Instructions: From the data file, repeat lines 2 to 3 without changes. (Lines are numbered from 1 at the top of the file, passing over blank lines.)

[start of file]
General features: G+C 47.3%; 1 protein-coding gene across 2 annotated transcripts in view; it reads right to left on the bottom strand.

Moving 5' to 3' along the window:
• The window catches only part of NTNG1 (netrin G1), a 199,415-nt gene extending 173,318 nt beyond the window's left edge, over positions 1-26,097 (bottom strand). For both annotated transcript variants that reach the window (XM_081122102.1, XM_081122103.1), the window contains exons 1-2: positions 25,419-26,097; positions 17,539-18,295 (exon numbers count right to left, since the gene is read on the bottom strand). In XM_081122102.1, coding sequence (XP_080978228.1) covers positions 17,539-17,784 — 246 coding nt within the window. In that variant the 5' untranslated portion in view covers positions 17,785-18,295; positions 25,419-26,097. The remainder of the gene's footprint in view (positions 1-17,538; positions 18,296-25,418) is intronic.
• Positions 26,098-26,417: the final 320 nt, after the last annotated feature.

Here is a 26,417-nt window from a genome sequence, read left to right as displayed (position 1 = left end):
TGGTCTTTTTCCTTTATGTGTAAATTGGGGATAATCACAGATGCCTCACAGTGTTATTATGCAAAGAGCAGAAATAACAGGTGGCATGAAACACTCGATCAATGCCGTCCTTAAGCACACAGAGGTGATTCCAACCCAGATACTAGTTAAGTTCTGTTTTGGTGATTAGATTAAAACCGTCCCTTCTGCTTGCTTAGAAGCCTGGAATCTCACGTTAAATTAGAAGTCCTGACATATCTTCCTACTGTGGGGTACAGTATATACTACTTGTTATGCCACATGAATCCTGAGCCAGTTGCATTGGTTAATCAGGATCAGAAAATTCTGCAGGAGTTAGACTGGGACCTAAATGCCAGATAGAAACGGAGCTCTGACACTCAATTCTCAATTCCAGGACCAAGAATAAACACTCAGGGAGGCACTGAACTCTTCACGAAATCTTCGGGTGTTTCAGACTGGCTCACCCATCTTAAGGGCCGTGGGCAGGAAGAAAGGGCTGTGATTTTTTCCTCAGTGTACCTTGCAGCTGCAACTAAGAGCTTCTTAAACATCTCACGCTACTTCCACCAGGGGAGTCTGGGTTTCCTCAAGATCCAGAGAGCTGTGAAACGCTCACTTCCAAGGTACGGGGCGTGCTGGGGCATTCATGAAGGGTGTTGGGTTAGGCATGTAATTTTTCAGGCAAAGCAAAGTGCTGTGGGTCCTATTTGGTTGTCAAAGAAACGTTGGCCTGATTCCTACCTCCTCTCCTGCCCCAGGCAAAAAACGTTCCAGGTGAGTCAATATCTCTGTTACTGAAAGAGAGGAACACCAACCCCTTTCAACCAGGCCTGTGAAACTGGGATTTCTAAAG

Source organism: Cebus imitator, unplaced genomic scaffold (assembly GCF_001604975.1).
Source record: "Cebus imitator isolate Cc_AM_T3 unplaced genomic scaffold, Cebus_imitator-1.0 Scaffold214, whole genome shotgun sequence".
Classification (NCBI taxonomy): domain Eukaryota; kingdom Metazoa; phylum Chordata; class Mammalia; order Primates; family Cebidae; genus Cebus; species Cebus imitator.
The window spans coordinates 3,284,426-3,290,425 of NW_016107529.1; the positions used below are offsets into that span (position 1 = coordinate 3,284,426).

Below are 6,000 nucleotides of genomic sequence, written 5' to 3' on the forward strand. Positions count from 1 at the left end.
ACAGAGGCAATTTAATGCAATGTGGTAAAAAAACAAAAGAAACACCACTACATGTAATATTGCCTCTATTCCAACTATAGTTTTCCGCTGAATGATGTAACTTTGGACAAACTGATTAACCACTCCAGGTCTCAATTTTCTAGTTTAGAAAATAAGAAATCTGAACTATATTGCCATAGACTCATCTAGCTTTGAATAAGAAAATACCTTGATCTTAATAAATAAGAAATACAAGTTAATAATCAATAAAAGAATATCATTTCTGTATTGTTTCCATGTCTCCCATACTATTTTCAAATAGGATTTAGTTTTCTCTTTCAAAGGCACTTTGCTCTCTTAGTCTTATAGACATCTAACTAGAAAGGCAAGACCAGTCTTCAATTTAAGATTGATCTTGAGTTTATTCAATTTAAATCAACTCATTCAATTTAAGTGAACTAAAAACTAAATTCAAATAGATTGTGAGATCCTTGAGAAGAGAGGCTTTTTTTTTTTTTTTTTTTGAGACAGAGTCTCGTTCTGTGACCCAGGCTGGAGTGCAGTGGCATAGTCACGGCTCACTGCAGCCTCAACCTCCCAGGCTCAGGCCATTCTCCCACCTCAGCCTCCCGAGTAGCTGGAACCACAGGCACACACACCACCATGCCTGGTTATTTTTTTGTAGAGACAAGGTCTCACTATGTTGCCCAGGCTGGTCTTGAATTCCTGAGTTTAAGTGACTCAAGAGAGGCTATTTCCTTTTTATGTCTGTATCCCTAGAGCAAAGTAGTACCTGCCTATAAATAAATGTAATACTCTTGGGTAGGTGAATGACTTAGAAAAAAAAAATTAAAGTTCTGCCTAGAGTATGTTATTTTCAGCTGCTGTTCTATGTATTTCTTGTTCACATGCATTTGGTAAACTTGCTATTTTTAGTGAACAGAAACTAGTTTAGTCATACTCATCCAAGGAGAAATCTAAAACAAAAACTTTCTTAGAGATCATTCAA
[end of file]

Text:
Moving 5' to 3' along the window:
• The window catches only part of NTNG1 (netrin G1), a 199,415-nt gene extending 173,318 nt beyond the window's left edge, over positions 1-26,097 (bottom strand). For both annotated transcript variants that reach the window (XM_081122102.1, XM_081122103.1), the window contains exons 1-2: positions 25,419-26,097; positions 17,539-18,295 (exon numbers count right to left, since the gene is read on the bottom strand). In XM_081122102.1, coding sequence (XP_080978228.1) covers positions 17,539-17,784 — 246 coding nt within the window. In that variant the 5' untranslated portion in view covers positions 17,785-18,295; positions 25,419-26,097. The remainder of the gene's footprint in view (positions 1-17,538; positions 18,296-25,418) is intronic.